March 19, 2019 11:32 am
Updated: March 19, 2019 3:10 pm

‘There’s never, ever a bad day at Powderhounds’: Adaptive snow sports school makes skiing accessible

WATCH ABOVE: Community reporter Shay Galor joins Powderhounds Adaptive Snow Sports as they teach children and adults with cognitive, sensory and physical disabilities how to ski and snowboard.

A A

Snow sports are a huge part of local culture in the Okanagan.

But what happens if you have a physical or cognitive challenge?

At Powderhounds Adaptive Snow Sports, the goal is making snowboarding and skiing accessible to everyone, no matter the disability.

“Powderhounds is a ski and snowboard program run by the non-profit People in Motion,” explained Gail Williamson, who is the director of the program. “We take out anyone with any kind of physical, cognitive, sensory challenges that mean they can’t get out independently on the hill without a bit of assistance.”

The program started as a grassroots movement many years ago.

“It has grown immensely since then and continues to grow as people become more aware that we’re out there,” Williamson said. “The demand doesn’t shrink.”

The organization is run entirely by volunteers.

Story continues below

“I have 58 volunteer instructors this year,” Williamson said. “We had over 80 students this year.”

There is a large group of participants that attend Big White Ski Resort every Thursday to learn how to sit-ski.

“We have two kinds. We have the bi-ski, which has two skis on it. It’s a little more balanced, and we do a nice big carve down the hill and we have a great experience,” Williamson said. “We also have a mono ski. Those are designed more for kids or adults who are learning or are independent sit-skiers.”

Stephen Peters is a father of nine.

Four of his children have disabilities and are attending the Powderhounds program.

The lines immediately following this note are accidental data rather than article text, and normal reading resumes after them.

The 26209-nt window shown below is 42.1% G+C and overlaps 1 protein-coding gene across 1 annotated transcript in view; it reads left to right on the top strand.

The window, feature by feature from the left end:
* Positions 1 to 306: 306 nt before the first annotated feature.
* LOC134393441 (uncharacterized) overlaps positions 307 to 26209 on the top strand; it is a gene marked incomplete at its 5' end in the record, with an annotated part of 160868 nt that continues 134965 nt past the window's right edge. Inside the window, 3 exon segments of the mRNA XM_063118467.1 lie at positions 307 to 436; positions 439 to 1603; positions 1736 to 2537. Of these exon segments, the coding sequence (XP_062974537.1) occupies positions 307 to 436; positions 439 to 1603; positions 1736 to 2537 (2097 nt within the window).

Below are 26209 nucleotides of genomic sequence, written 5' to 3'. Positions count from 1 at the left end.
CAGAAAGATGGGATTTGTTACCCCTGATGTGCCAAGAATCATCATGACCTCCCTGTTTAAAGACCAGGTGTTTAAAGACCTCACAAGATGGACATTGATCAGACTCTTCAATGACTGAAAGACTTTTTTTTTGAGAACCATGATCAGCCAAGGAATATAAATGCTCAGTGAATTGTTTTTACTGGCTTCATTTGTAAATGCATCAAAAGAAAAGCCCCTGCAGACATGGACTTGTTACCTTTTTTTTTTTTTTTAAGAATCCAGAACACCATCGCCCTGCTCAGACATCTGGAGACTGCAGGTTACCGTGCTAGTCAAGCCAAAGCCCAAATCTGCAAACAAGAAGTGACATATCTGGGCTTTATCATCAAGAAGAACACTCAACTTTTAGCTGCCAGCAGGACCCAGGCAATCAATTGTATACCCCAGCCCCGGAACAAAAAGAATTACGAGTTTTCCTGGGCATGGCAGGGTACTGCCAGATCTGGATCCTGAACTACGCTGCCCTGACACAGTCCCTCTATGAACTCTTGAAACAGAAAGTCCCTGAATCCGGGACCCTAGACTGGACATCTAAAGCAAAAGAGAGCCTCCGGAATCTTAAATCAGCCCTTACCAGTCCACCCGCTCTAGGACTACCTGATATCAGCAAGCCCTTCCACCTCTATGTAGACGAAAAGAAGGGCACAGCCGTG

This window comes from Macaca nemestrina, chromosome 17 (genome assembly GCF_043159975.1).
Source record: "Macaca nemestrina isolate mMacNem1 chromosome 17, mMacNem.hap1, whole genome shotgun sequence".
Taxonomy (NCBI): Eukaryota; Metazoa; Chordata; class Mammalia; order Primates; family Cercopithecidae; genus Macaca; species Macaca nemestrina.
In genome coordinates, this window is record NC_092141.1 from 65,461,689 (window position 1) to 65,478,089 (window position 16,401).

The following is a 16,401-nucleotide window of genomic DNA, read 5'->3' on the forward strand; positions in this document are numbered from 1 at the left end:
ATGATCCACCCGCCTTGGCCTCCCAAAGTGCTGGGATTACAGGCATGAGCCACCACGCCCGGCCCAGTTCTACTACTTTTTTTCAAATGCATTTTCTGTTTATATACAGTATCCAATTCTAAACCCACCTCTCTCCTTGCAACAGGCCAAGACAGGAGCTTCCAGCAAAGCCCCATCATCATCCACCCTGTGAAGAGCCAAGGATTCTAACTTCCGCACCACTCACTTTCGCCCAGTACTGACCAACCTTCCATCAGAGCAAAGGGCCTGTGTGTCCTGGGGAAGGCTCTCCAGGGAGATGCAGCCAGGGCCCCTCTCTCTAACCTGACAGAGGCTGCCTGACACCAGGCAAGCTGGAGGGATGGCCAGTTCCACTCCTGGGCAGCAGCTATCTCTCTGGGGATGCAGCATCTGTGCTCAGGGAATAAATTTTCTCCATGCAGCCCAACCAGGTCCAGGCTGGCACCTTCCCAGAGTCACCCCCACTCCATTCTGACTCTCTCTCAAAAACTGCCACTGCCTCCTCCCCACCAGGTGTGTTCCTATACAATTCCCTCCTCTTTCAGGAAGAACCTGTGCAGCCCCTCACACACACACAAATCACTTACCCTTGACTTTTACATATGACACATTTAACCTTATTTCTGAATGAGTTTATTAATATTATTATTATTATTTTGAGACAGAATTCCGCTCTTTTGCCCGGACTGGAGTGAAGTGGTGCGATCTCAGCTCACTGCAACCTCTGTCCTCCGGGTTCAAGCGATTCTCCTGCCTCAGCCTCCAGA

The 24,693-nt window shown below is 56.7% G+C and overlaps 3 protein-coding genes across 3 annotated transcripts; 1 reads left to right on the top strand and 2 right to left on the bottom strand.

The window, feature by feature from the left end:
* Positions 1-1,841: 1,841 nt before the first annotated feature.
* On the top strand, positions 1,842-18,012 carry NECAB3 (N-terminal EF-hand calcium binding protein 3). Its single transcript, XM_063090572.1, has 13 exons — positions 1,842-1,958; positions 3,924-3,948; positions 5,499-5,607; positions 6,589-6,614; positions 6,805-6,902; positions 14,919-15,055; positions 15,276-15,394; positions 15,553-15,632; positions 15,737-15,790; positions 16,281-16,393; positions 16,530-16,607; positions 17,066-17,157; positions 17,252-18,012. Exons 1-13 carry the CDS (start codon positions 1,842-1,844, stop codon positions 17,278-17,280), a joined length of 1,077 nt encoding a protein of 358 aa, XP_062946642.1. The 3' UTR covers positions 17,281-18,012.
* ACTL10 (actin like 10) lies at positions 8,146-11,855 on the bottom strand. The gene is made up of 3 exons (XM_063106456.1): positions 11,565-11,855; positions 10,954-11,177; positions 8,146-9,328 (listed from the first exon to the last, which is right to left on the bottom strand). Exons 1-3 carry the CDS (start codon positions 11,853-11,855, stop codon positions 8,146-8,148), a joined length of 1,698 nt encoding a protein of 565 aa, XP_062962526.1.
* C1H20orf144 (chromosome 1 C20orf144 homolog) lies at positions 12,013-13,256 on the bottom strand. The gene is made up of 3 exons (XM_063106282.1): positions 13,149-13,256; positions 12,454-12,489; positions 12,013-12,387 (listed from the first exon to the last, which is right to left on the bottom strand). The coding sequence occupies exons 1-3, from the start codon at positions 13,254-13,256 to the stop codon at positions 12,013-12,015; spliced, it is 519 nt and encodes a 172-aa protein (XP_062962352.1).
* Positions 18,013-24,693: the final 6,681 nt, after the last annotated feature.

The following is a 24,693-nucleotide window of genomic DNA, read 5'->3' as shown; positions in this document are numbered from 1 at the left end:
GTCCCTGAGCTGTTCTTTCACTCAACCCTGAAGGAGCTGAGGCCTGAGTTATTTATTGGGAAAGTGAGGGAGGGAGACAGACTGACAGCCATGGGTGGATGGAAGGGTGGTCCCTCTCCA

“Most of their days aren’t spent with wind in their hair. They’re spent moving slowly around the house or in an electric or manual wheelchair,” Peters said. “And then they come to the hill here and they’re going 50 kilometres an hour down the hill. It’s just an amazing experience for them.”

Peters adds that the team at Powderhounds loves the kids and they’ve become an extended family that the children look forward to seeing every week.

John Howard Baldino is another participant who has been with the organization for about a decade.

He’s gotten so good at skiing that he doesn’t need the lessons but still shows up to ski with Williamson and the group.

“I look forward to this day every week,” Baldino said. “I like it. (It’s) pretty fast with the wind in the face.”

Williamson gets emotional when talking about how proud she is to be part of the program.

“We have so much fun. There’s never, ever a bad day at Powderhounds,” Williamson said. “The sound of a little guy who’s maybe non-verbal and you hear him coming down the run and you hear him humming and you can hear him giggle over a bit of a dip. It just fills your heart.”

From a young three-year-old with a spinal cord injury to an 82-year-old stroke victim with vision loss, Powderhounds is making dreams come true at any age and any skill level.

“The smiles you get, these giant grins are just hiding underneath there. We get just the best gift out of it,” said Williamson.

© 2019 Global News, a division of Corus Entertainment Inc.

Report an error

Comments

Want to discuss? Please read our Commenting Policy first.